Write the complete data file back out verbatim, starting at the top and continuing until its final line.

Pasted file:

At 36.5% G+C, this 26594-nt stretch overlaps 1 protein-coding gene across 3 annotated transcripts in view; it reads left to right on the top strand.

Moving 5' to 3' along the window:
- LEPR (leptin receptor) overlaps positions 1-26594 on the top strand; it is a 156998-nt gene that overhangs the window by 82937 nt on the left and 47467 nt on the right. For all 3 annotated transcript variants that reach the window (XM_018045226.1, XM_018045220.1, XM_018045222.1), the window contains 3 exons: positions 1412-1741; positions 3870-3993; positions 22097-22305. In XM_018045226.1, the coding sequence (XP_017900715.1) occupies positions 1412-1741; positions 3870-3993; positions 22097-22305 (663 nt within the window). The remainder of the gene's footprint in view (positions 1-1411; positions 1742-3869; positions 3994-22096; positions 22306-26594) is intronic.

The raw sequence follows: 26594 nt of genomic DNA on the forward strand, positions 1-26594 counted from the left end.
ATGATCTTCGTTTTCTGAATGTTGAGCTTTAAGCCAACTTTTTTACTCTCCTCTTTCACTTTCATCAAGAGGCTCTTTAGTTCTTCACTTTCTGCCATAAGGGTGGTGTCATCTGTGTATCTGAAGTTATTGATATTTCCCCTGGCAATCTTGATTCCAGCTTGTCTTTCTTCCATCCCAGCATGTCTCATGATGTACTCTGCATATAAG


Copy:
At 36.5% G+C, this 26594-nt stretch overlaps 1 protein-coding gene across 3 annotated transcripts in view; it reads left to right on the top strand.

Moving 5' to 3' along the window:
- LEPR (leptin receptor) overlaps positions 1-26594 on the top strand; it is a 156998-nt gene that overhangs the window by 82937 nt on the left and 47467 nt on the right. For all 3 annotated transcript variants that reach the window (XM_018045226.1, XM_018045220.1, XM_018045222.1), the window contains 3 exons: positions 1412-1741; positions 3870-3993; positions 22097-22305. In XM_018045226.1, the coding sequence (XP_017900715.1) occupies positions 1412-1741; positions 3870-3993; positions 22097-22305 (663 nt within the window). The remainder of the gene's footprint in view (positions 1-1411; positions 1742-3869; positions 3994-22096; positions 22306-26594) is intronic.

The raw sequence follows: 26594 nt of genomic DNA on the forward strand, positions 1-26594 counted from the left end.
ATGATCTTCGTTTTCTGAATGTTGAGCTTTAAGCCAACTTTTTTACTCTCCTCTTTCACTTTCATCAAGAGGCTCTTTAGTTCTTCACTTTCTGCCATAAGGGTGGTGTCATCTGTGTATCTGAAGTTATTGATATTTCCCCTGGCAATCTTGATTCCAGCTTGTCTTTCTTCCATCCCAGCATGTCTCATGATGTACTCTGCATATAAG